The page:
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Iraq: Echoes of Vietnam

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Message Tom Wallace
To paraphrase the great Leonard Cohen in his song "Democracy," America is OK, but the scene is a definite bummer.

While many Americans share Cohen's assessment, unfortunately, that doesn't include the Bush administration. In the minds of W's gang, if you can't stand the scene, you don't love the country. Challenge their policies and you're a cut-and-run coward. Worse still, you are unpatriotic.

As a Vietnam vet, I can't begin to express how angry it makes me to hear men who have never worn the uniform, much less been in combat, tell me I'm not patriotic because I don't believe now, nor did I believe prior to Shock and Awe, that invading Iraq was a wise or necessary act.

Let's see: Osama attacks us, so we take out Saddam. That's like you hit me, so I beat up your mother. Where's the logic?

But logic doesn't walk hand in hand with this administration, does it? Not unless you count twisted logic. In that, the administration gets an A-plus. These guys have mastered what Camus called the "acrobatics of logic," which should come as no surprise, since W claims to have included the marvelous French Algerian writer/thinker on his summer reading list. (If you believe that, well, as the distinguished literary critic Harold Bloom would say, "God bless you.")

Twisted logic and poor decision making may be tolerable in certain circumstances, but not when it results in the spilling of American blood on foreign soil. If young Americans are going to be shipped home in flag-draped coffins, it should be for nothing less than defense of the U.S., not for some high-minded, even if noble, idea of "spreading democracy" in a country that had neither the intent nor the capability of harming us.

Did we not learn anything from Vietnam? Do we not yet understand the implausibility of galloping into countries thousands of miles away and force-feeding with rifles and bayonets our way of life down the throats of those citizens? Apparently, that hard-earned lesson has been forgotten. So, off to Iraq we went. What a colossal miscalculation. What naivette-. What a waste of American lives.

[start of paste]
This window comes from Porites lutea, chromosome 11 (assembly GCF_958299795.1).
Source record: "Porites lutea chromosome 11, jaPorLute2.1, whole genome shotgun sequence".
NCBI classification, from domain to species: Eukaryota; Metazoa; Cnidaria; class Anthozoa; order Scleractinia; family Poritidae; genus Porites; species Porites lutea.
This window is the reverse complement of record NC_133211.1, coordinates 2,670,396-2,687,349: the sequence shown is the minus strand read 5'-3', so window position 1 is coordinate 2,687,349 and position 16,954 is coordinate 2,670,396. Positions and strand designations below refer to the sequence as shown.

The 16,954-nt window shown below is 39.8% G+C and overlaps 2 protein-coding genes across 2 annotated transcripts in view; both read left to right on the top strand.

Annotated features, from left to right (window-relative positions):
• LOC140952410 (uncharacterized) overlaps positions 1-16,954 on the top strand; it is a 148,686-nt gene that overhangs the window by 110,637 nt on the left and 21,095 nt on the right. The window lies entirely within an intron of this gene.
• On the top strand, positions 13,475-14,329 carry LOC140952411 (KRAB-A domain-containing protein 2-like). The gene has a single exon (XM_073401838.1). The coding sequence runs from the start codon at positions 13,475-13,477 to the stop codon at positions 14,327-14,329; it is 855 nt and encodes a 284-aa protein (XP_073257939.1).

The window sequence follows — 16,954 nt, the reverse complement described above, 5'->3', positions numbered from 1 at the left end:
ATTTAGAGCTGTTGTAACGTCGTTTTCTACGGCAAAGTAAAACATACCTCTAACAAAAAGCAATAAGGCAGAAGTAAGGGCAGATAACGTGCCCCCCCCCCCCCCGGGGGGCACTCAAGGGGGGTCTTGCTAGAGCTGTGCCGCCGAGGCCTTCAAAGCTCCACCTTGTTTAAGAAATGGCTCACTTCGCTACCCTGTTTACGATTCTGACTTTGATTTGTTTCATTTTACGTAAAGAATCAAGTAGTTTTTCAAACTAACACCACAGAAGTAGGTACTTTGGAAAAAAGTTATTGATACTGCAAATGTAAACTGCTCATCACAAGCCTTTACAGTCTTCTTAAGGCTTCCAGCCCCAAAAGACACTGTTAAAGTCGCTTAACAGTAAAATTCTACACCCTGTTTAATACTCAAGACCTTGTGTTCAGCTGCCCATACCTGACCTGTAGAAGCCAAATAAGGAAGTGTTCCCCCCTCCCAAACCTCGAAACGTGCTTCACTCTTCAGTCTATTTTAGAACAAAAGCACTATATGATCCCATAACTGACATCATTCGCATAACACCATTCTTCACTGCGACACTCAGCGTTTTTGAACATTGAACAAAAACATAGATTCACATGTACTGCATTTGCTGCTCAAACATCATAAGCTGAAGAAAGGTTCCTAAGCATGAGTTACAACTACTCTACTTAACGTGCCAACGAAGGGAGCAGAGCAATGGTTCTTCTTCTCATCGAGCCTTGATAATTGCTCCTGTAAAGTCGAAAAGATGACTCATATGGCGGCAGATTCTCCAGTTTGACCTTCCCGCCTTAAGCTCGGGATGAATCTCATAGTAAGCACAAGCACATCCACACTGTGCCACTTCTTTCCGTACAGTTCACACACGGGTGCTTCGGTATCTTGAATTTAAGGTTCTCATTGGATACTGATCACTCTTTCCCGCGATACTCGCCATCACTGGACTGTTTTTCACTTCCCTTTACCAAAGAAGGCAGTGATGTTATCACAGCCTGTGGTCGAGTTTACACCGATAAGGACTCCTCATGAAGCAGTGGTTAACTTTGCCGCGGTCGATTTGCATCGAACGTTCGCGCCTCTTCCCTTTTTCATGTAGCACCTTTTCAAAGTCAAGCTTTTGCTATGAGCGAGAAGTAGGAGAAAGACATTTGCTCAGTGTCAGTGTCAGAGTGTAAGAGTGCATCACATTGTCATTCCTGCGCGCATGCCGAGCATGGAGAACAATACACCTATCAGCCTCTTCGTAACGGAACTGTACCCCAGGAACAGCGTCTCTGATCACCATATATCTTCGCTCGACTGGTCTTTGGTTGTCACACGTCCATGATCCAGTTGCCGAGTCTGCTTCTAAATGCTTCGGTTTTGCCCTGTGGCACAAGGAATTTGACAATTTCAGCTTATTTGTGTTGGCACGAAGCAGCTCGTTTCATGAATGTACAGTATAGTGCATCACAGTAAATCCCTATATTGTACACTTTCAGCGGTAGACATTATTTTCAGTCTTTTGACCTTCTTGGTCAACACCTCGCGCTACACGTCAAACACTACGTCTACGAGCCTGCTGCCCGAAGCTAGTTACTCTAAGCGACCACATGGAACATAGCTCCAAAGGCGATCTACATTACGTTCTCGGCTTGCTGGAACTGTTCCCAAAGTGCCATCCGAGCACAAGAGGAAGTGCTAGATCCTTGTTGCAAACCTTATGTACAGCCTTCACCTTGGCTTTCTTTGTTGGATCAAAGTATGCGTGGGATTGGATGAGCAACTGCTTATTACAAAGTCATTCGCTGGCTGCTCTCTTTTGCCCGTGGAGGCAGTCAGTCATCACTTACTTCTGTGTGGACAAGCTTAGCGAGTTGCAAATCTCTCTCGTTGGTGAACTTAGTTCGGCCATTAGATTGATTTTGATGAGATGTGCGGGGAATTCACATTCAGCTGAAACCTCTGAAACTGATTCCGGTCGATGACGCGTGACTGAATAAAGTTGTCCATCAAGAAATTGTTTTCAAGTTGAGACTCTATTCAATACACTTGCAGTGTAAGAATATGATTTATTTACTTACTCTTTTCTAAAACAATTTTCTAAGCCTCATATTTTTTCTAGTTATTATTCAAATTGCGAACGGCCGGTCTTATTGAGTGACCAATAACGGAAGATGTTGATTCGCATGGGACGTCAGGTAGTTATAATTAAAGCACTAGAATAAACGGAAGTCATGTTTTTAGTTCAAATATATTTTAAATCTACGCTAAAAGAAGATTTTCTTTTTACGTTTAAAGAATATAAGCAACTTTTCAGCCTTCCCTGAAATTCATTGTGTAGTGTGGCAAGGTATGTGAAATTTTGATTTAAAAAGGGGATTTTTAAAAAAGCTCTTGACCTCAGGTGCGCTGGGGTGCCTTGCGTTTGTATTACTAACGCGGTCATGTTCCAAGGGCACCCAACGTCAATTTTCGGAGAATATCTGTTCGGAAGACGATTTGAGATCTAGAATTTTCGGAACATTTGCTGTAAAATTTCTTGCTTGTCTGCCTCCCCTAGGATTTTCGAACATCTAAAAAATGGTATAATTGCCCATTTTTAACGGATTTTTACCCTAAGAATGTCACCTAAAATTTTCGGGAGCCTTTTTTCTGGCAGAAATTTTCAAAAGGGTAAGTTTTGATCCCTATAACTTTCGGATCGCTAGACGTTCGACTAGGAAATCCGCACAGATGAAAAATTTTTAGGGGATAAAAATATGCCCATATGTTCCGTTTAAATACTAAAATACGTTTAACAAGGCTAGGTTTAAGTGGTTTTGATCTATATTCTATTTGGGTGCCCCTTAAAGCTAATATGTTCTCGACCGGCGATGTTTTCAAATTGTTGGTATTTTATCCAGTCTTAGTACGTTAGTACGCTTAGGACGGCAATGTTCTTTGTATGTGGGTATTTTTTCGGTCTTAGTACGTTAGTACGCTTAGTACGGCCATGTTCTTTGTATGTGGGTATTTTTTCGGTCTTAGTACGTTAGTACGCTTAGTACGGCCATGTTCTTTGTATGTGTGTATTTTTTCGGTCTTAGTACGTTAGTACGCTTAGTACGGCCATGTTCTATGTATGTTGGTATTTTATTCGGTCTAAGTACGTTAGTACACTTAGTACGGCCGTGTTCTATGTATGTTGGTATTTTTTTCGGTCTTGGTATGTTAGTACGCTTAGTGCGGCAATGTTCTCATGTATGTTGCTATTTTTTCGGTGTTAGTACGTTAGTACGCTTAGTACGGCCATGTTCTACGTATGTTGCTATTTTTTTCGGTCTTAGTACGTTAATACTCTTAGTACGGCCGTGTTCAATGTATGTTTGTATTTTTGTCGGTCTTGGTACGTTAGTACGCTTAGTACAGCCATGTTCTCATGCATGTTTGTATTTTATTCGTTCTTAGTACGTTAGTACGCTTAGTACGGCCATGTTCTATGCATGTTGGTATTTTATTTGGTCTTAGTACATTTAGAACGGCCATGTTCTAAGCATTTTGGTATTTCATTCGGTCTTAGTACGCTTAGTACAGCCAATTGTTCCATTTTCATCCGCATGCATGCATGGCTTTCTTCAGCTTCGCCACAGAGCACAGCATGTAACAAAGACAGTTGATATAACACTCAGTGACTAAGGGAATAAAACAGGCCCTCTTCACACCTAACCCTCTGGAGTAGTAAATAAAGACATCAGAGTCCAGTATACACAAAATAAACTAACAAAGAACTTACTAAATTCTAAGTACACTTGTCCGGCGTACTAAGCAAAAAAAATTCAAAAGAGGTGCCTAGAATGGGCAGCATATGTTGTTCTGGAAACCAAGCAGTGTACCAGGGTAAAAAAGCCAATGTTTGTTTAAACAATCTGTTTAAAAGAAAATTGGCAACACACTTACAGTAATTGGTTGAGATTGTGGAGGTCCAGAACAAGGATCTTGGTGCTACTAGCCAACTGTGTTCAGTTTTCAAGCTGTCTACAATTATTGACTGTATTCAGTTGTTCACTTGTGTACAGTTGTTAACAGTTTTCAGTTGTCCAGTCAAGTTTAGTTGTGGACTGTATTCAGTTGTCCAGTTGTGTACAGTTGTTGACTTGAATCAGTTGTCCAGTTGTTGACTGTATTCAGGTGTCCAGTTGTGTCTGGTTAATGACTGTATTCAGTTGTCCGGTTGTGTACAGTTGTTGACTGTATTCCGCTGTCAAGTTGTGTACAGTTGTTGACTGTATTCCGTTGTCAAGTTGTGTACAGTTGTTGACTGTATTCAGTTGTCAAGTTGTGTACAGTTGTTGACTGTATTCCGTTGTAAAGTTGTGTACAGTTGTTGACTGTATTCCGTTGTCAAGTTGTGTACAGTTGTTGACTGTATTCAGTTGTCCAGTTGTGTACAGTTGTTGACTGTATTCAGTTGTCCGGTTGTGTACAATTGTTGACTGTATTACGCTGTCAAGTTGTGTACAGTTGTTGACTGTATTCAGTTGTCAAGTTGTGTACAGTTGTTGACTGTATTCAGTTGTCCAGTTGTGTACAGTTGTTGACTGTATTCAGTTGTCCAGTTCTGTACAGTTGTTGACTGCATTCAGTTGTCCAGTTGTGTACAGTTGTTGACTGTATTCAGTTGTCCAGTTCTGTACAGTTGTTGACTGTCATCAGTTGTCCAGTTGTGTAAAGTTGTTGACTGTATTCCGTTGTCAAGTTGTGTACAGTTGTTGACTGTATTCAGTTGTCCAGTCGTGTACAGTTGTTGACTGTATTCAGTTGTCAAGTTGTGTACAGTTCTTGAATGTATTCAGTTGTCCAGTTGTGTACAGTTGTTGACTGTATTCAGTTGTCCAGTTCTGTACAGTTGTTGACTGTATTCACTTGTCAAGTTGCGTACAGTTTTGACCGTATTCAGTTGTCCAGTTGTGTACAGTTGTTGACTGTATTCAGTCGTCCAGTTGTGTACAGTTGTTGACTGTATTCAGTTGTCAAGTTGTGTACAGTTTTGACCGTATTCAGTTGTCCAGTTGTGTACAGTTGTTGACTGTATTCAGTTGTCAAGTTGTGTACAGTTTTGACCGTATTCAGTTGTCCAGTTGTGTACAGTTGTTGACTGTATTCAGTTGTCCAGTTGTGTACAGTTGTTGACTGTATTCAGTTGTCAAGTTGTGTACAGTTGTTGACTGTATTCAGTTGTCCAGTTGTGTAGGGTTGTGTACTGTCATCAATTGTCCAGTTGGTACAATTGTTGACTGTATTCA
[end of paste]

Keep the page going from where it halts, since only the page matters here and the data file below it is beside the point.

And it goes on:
But give W's neo-con crowd credit. The way they framed the debate, saying disagreement equals lack of patriotism, boxed cowardly politicians and unquestioning Americans into a corner, and into an unnecessary war that is proving to be costly, bloody and unpopular, here and worldwide.

Did you happen to catch Secretary of Defense Donald Rumsfeld's speech a few weeks ago? Echoes of Robert McNamara 40 years ago, wasn't it? Same threats, same notions, same "acrobatics of logic." Those who disagree are simply wrong. If we leave now, what will the world think of us? We'll be perceived as cowards. We have to stay the course. We can't leave before the job is finished.

Well, we left Vietnam. Just picked up the ball one day and went home. Said enough of this nonsense. Yes, it got bad in Vietnam for awhile, but eventually the folks there settled matters on their own. If we leave Iraq, no doubt things will get even worse. But Iraq's future, whatever it turns out to be, should be left in the hands of the Iraqi people, not in the hands of foreigners. We can't referee every internal struggle.

As all this unfolds, several truths (as I perceive them) have solidified in my mind. First, the notion that President Bush is a leader is hilarious. In my lifetime, no president has been more of a follower. This guy has Vice President Dick Cheney on one shoulder and political adviser Karl Rove on the other and they orchestrate every move he makes.

A leader isn't afraid to admit mistakes. Bush never does. A leader isn't afraid to listen to dissenting opinions when weighing information prior to making a decision. Bush wants sycophants; don't believe me, ask Colin Powell. A leader isn't afraid to send heads rolling when he consistently gets poor information, results or intelligence from his underlings. Bush promotes people rather than, say, ax Rumsfeld, who has proved to be inept from the start.

Second, despite our claims to be a peace-loving country, history tells us otherwise. The reality is, we are very much inclined toward war. In truth, war is built into our economy. It's a big part of that economy, maybe the biggest part. We have to be at war, preparing for war or selling military arms and equipment to other countries, many of whom eventually turn against us. Dozens of companies and individuals get extremely wealthy at the expense of American soldiers' lives. Blood money, to be sure, but those who reap it have no qualms about raking it in.

Third, I am in favor of bringing back the draft. I spent three years in the Army, one in Vietnam, and I hated every second of it. But I'm a better person for having had the experience. When Vietnam was happening, I made a sacrifice. I didn't like it. i didn't want to be there, but I went. I put my life on the line. Because of that, I feel I have more of a right to speak out for or against war than does someone who didn't serve. Call it arrogance, I don't care. Every veteran has earned that right.

Remember, it's easy to be patriotic when you aren't asked to make sacrifices, and contrary to what W claims, no one in America today is sacrificing except the soldiers and their families. By reinstating the draft, by putting young people, your sons and daughters and grandkids, into the mix, maybe the next time our leaders contemplate a preemptive war enough voices will ring out to halt the killing before it begins.
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Tom Wallace is the author of five sports-related books and one novel, What Matters Blood. Wallace, a Vietnam veteran, currently lives in Lexington, Ky.
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Iraq: Echoes of Vietnam

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